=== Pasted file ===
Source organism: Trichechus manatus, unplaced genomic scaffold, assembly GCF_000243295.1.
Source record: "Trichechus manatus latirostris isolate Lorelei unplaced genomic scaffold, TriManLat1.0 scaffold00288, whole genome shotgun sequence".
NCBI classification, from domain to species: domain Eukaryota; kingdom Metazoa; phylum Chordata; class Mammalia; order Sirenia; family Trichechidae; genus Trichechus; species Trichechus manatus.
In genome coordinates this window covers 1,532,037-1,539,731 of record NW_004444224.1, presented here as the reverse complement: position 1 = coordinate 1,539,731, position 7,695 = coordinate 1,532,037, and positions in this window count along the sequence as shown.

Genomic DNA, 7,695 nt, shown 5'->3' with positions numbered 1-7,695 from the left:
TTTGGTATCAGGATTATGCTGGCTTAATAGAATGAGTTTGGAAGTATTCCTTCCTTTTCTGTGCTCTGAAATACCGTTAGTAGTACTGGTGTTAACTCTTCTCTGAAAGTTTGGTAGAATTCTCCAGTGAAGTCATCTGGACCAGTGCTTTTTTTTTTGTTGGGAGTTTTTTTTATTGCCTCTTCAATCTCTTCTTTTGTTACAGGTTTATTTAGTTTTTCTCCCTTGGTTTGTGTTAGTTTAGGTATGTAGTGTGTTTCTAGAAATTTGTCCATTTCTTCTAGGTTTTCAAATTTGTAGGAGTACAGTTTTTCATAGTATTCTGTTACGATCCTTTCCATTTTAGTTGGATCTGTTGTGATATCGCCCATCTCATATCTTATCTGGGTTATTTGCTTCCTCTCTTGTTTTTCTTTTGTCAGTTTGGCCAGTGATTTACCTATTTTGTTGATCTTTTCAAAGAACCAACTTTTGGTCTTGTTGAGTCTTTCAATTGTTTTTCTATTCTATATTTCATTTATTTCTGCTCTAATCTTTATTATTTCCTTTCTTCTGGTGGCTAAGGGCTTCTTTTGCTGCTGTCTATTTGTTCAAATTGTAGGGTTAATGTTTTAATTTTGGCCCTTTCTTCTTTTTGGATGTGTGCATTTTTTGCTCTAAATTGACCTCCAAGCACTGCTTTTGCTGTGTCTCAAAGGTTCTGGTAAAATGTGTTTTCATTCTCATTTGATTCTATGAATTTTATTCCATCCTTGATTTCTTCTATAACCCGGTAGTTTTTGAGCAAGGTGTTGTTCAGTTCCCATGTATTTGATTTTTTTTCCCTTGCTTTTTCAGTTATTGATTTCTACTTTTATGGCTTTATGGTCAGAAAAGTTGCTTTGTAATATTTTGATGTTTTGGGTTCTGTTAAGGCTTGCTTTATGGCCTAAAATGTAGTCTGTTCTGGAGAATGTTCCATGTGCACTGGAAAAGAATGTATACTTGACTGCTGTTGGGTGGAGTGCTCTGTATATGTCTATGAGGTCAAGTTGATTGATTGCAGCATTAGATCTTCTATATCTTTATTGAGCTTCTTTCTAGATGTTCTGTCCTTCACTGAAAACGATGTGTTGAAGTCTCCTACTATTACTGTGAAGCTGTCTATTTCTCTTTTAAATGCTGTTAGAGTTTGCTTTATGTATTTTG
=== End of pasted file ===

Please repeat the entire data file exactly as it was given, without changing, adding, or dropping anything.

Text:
Source organism: Trichechus manatus, unplaced genomic scaffold, assembly GCF_000243295.1.
Source record: "Trichechus manatus latirostris isolate Lorelei unplaced genomic scaffold, TriManLat1.0 scaffold00288, whole genome shotgun sequence".
NCBI classification, from domain to species: domain Eukaryota; kingdom Metazoa; phylum Chordata; class Mammalia; order Sirenia; family Trichechidae; genus Trichechus; species Trichechus manatus.
In genome coordinates this window covers 1,532,037-1,539,731 of record NW_004444224.1, presented here as the reverse complement: position 1 = coordinate 1,539,731, position 7,695 = coordinate 1,532,037, and positions in this window count along the sequence as shown.

Genomic DNA, 7,695 nt, shown 5'->3' with positions numbered 1-7,695 from the left:
TTTGGTATCAGGATTATGCTGGCTTAATAGAATGAGTTTGGAAGTATTCCTTCCTTTTCTGTGCTCTGAAATACCGTTAGTAGTACTGGTGTTAACTCTTCTCTGAAAGTTTGGTAGAATTCTCCAGTGAAGTCATCTGGACCAGTGCTTTTTTTTTTGTTGGGAGTTTTTTTTATTGCCTCTTCAATCTCTTCTTTTGTTACAGGTTTATTTAGTTTTTCTCCCTTGGTTTGTGTTAGTTTAGGTATGTAGTGTGTTTCTAGAAATTTGTCCATTTCTTCTAGGTTTTCAAATTTGTAGGAGTACAGTTTTTCATAGTATTCTGTTACGATCCTTTCCATTTTAGTTGGATCTGTTGTGATATCGCCCATCTCATATCTTATCTGGGTTATTTGCTTCCTCTCTTGTTTTTCTTTTGTCAGTTTGGCCAGTGATTTACCTATTTTGTTGATCTTTTCAAAGAACCAACTTTTGGTCTTGTTGAGTCTTTCAATTGTTTTTCTATTCTATATTTCATTTATTTCTGCTCTAATCTTTATTATTTCCTTTCTTCTGGTGGCTAAGGGCTTCTTTTGCTGCTGTCTATTTGTTCAAATTGTAGGGTTAATGTTTTAATTTTGGCCCTTTCTTCTTTTTGGATGTGTGCATTTTTTGCTCTAAATTGACCTCCAAGCACTGCTTTTGCTGTGTCTCAAAGGTTCTGGTAAAATGTGTTTTCATTCTCATTTGATTCTATGAATTTTATTCCATCCTTGATTTCTTCTATAACCCGGTAGTTTTTGAGCAAGGTGTTGTTCAGTTCCCATGTATTTGATTTTTTTTCCCTTGCTTTTTCAGTTATTGATTTCTACTTTTATGGCTTTATGGTCAGAAAAGTTGCTTTGTAATATTTTGATGTTTTGGGTTCTGTTAAGGCTTGCTTTATGGCCTAAAATGTAGTCTGTTCTGGAGAATGTTCCATGTGCACTGGAAAAGAATGTATACTTGACTGCTGTTGGGTGGAGTGCTCTGTATATGTCTATGAGGTCAAGTTGATTGATTGCAGCATTAGATCTTCTATATCTTTATTGAGCTTCTTTCTAGATGTTCTGTCCTTCACTGAAAACGATGTGTTGAAGTCTCCTACTATTACTGTGAAGCTGTCTATTTCTCTTTTAAATGCTGTTAGAGTTTGCTTTATGTATTTTG